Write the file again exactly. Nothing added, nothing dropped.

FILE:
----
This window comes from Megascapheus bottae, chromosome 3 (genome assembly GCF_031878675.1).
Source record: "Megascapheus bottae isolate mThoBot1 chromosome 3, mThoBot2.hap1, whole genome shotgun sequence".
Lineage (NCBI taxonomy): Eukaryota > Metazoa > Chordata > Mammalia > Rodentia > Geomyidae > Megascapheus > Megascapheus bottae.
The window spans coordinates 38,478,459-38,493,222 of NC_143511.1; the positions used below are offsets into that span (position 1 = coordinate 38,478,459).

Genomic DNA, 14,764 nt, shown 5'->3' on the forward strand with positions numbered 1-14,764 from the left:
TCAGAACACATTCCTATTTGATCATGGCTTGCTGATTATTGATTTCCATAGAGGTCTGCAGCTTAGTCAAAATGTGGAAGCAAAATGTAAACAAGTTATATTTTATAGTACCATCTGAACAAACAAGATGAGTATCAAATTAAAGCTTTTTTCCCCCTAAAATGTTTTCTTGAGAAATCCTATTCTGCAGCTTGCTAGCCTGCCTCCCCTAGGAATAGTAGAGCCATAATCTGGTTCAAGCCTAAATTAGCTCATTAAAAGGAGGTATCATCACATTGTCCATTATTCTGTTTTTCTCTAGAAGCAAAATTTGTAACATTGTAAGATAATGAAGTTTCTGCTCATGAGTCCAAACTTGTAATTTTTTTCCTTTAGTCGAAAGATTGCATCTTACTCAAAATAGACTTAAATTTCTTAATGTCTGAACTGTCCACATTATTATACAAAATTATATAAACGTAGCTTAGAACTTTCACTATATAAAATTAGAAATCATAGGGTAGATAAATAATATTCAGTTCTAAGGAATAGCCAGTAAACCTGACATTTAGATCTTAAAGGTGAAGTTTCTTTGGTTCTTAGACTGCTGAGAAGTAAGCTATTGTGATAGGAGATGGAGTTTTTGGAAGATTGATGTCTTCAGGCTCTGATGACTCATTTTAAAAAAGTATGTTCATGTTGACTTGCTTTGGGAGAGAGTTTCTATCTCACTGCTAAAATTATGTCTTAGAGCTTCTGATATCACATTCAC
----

This window comes from Megascapheus bottae, chromosome 3 (genome assembly GCF_031878675.1).
Source record: "Megascapheus bottae isolate mThoBot1 chromosome 3, mThoBot2.hap1, whole genome shotgun sequence".
Lineage (NCBI taxonomy): Eukaryota > Metazoa > Chordata > Mammalia > Rodentia > Geomyidae > Megascapheus > Megascapheus bottae.
The window spans coordinates 38,478,459-38,493,222 of NC_143511.1; the positions used below are offsets into that span (position 1 = coordinate 38,478,459).

Genomic DNA, 14,764 nt, shown 5'->3' on the forward strand with positions numbered 1-14,764 from the left:
TCAGAACACATTCCTATTTGATCATGGCTTGCTGATTATTGATTTCCATAGAGGTCTGCAGCTTAGTCAAAATGTGGAAGCAAAATGTAAACAAGTTATATTTTATAGTACCATCTGAACAAACAAGATGAGTATCAAATTAAAGCTTTTTTCCCCCTAAAATGTTTTCTTGAGAAATCCTATTCTGCAGCTTGCTAGCCTGCCTCCCCTAGGAATAGTAGAGCCATAATCTGGTTCAAGCCTAAATTAGCTCATTAAAAGGAGGTATCATCACATTGTCCATTATTCTGTTTTTCTCTAGAAGCAAAATTTGTAACATTGTAAGATAATGAAGTTTCTGCTCATGAGTCCAAACTTGTAATTTTTTTCCTTTAGTCGAAAGATTGCATCTTACTCAAAATAGACTTAAATTTCTTAATGTCTGAACTGTCCACATTATTATACAAAATTATATAAACGTAGCTTAGAACTTTCACTATATAAAATTAGAAATCATAGGGTAGATAAATAATATTCAGTTCTAAGGAATAGCCAGTAAACCTGACATTTAGATCTTAAAGGTGAAGTTTCTTTGGTTCTTAGACTGCTGAGAAGTAAGCTATTGTGATAGGAGATGGAGTTTTTGGAAGATTGATGTCTTCAGGCTCTGATGACTCATTTTAAAAAAGTATGTTCATGTTGACTTGCTTTGGGAGAGAGTTTCTATCTCACTGCTAAAATTATGTCTTAGAGCTTCTGATATCACATTCAC